Earlier versions of Octave provided plotting through the use of gnuplot. This
capability is still available. But, newer versions of Octave offer more modern
plotting capabilities using OpenGL. Which plotting system is used is
controlled by the `graphics_toolkit`

function. See Graphics Toolkits.

The function call `graphics_toolkit ("qt")`

selects the Qt/OpenGL system,
`graphics_toolkit ("fltk")`

selects the FLTK/OpenGL system, and
`graphics_toolkit ("gnuplot")`

selects the gnuplot system. The three
systems may be used selectively through the use of the `graphics_toolkit`

property of the graphics handle for each figure. This is explained in
Graphics Data Structures.

**Caution:** The OpenGL-based toolkits use single precision variables
internally which limits the maximum value that can be displayed to
approximately *10^{38}*. If your data contains larger values you must use
the gnuplot toolkit which supports values up to *10^{308}*. Similarly,
single precision variables can accurately represent only 6-9 base10 digits. If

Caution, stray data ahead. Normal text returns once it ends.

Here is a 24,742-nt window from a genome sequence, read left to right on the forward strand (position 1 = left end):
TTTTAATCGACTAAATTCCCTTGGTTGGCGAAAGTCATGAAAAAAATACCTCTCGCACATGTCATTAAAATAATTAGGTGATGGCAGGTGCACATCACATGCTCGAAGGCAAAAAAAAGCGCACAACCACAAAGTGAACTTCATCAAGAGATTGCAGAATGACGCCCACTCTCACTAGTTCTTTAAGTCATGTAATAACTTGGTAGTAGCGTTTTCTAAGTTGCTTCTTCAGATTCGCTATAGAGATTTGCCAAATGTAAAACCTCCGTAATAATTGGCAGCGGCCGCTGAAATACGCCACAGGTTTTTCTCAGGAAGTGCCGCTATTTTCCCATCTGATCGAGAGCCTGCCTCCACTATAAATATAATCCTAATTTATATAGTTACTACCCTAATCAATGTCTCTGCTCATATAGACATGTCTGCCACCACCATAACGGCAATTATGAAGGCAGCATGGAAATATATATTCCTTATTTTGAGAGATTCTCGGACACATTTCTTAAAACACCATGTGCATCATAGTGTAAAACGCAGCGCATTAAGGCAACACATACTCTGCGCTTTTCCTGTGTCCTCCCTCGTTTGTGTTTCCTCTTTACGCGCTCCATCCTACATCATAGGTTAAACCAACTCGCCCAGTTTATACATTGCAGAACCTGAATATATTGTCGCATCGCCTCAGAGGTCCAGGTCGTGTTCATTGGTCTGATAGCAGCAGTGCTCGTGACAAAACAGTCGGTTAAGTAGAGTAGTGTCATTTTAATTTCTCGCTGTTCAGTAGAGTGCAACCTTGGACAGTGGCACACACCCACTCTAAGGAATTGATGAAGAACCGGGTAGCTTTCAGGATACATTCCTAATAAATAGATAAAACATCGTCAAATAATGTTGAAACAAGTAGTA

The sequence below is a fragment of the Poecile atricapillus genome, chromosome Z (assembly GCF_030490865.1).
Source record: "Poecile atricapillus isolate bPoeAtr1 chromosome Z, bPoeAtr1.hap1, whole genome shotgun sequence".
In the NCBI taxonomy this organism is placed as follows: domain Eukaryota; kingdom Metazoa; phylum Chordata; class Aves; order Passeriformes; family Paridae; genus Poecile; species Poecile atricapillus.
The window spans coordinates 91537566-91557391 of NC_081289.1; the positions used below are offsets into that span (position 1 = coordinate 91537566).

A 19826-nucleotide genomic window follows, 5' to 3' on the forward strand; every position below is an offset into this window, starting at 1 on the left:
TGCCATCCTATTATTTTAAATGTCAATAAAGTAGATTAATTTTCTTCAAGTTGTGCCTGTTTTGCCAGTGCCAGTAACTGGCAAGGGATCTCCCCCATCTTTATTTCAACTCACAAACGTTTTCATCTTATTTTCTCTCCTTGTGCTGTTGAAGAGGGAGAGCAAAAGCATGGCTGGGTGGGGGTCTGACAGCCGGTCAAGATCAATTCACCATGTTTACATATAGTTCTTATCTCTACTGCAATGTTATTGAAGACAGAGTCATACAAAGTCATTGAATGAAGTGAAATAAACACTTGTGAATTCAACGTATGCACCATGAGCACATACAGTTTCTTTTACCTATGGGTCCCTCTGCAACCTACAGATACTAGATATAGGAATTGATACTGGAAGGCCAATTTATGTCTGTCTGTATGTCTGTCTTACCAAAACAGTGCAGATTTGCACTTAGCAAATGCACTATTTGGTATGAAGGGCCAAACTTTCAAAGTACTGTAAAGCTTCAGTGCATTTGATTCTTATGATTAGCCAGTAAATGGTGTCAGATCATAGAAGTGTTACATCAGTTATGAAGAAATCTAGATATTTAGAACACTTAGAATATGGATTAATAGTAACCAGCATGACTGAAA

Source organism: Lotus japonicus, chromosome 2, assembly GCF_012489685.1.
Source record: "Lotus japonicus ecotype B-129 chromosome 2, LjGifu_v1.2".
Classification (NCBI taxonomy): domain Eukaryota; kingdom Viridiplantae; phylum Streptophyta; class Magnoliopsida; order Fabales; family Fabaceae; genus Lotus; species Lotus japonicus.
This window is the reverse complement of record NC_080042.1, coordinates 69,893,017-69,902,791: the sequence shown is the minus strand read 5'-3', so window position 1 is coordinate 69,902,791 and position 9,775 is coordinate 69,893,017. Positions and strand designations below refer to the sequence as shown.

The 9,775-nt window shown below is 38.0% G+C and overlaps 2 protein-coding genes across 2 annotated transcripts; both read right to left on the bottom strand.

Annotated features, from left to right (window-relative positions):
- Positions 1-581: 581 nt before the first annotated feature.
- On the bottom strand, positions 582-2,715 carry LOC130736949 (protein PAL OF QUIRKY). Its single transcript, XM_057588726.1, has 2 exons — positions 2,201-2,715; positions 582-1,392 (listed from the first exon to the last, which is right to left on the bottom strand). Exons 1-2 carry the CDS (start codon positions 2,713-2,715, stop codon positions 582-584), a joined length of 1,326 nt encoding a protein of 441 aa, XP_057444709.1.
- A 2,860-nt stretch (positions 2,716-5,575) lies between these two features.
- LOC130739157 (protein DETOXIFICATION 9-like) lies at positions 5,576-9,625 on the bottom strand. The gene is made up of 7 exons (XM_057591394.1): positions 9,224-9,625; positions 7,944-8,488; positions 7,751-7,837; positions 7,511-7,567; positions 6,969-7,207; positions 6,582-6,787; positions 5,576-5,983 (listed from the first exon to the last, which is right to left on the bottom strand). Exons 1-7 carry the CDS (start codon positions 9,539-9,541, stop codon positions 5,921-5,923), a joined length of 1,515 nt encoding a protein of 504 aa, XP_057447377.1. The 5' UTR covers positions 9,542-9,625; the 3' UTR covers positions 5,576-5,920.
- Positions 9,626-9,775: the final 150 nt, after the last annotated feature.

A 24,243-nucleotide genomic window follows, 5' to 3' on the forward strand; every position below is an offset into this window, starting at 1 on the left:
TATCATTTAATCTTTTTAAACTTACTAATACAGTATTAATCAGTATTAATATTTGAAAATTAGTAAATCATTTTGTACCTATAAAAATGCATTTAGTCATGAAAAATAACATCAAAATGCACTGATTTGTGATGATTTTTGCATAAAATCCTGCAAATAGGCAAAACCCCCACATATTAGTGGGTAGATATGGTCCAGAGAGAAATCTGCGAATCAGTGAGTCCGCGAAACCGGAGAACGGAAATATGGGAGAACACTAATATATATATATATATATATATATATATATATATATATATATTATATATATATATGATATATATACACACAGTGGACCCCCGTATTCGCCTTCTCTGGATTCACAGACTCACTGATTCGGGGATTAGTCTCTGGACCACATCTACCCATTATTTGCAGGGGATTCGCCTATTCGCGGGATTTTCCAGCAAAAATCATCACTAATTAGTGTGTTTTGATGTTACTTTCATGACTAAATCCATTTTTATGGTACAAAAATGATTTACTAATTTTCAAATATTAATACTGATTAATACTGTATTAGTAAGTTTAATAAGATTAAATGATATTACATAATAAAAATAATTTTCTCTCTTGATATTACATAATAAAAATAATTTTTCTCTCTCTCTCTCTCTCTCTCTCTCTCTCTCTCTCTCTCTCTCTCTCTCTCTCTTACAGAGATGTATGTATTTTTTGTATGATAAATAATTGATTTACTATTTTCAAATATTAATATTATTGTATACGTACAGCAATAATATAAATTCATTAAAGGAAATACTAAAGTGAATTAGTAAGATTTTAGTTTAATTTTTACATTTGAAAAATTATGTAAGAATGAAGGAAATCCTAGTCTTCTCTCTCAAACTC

your data contains very fine differences (approximately 1e-8) these cannot be
resolved with the OpenGL-based graphics toolkits and the gnuplot toolkit
is required.

**Note:** The gnuplot graphics toolkit uses the third party program
gnuplot for plotting. The communication from Octave to gnuplot is done via a
one-way pipe. This has implications for performance and functionality.
Performance is significantly slower because the entire data set, which could
be many megabytes, must be passed to gnuplot over the pipe. Functionality
is negatively affected because the pipe is one-way from Octave to gnuplot.
Octave has no way of knowing about user interactions with the plot window (be
it resizing, moving, closing, or anything else). It is recommended not to
interact with (or close) a gnuplot window if you will access the figure from
Octave later on.